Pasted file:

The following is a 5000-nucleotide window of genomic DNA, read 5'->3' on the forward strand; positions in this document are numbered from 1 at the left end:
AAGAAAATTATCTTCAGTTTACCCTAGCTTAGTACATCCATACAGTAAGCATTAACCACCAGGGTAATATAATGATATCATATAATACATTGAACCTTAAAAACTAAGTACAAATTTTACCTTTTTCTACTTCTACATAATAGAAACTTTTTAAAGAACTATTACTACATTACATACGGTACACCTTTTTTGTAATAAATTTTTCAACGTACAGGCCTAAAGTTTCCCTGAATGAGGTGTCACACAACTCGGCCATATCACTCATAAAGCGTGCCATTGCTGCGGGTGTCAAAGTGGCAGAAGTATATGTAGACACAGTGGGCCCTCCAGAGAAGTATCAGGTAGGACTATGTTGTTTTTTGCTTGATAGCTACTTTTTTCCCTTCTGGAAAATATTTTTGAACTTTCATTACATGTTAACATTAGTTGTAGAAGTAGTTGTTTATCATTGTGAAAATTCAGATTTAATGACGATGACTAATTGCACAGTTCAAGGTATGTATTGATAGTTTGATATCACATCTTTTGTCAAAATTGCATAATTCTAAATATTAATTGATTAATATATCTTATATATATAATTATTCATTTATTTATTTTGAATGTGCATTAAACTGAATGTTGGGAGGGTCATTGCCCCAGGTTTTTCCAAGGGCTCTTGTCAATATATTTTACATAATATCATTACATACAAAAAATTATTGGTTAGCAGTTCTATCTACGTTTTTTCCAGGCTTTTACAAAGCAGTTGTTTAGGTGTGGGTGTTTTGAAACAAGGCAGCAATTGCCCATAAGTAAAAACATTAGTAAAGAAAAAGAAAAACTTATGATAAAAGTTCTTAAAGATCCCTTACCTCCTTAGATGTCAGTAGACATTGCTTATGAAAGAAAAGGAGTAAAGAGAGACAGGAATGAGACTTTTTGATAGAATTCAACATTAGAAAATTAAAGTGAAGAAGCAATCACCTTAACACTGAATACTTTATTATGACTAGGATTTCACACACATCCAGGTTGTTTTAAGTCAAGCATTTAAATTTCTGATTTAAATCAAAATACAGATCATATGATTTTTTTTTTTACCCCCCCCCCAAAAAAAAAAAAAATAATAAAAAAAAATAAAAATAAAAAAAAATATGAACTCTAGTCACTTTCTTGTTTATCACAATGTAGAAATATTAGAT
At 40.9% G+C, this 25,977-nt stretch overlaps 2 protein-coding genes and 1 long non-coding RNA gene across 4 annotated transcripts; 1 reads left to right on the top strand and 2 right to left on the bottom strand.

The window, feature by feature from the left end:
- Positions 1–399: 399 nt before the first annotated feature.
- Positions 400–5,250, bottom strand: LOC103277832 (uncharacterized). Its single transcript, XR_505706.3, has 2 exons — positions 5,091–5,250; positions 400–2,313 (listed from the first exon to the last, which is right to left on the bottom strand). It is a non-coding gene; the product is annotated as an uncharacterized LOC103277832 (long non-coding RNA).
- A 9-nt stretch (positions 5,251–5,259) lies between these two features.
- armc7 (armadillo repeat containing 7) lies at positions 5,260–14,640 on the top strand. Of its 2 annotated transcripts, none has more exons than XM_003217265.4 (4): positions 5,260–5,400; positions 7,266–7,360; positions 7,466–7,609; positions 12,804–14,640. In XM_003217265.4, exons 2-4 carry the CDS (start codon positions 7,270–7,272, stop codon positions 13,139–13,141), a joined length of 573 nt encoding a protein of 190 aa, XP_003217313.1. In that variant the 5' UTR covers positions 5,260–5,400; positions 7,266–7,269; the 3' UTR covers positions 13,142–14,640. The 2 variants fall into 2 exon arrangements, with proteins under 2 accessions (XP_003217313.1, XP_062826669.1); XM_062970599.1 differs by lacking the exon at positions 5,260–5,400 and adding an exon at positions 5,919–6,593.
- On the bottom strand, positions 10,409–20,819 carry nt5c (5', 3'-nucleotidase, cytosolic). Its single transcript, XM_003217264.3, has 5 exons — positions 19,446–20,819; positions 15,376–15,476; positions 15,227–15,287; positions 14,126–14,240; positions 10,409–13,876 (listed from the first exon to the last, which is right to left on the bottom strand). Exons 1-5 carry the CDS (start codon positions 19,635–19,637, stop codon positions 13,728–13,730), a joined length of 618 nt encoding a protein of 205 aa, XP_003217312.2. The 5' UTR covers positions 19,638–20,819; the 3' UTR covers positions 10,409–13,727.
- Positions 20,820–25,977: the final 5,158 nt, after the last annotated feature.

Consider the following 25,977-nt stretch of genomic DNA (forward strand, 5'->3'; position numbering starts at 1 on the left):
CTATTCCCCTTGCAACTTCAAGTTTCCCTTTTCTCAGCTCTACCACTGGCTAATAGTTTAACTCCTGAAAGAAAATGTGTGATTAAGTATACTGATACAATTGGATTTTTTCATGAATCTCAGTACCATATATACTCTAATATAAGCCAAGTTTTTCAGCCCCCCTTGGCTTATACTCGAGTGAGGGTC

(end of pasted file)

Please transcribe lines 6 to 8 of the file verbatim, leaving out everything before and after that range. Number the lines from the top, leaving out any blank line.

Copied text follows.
- Positions 400–5,250, bottom strand: LOC103277832 (uncharacterized). Its single transcript, XR_505706.3, has 2 exons — positions 5,091–5,250; positions 400–2,313 (listed from the first exon to the last, which is right to left on the bottom strand). It is a non-coding gene; the product is annotated as an uncharacterized LOC103277832 (long non-coding RNA).
- A 9-nt stretch (positions 5,251–5,259) lies between these two features.
- armc7 (armadillo repeat containing 7) lies at positions 5,260–14,640 on the top strand. Of its 2 annotated transcripts, none has more exons than XM_003217265.4 (4): positions 5,260–5,400; positions 7,266–7,360; positions 7,466–7,609; positions 12,804–14,640. In XM_003217265.4, exons 2-4 carry the CDS (start codon positions 7,270–7,272, stop codon positions 13,139–13,141), a joined length of 573 nt encoding a protein of 190 aa, XP_003217313.1. In that variant the 5' UTR covers positions 5,260–5,400; positions 7,266–7,269; the 3' UTR covers positions 13,142–14,640. The 2 variants fall into 2 exon arrangements, with proteins under 2 accessions (XP_003217313.1, XP_062826669.1); XM_062970599.1 differs by lacking the exon at positions 5,260–5,400 and adding an exon at positions 5,919–6,593.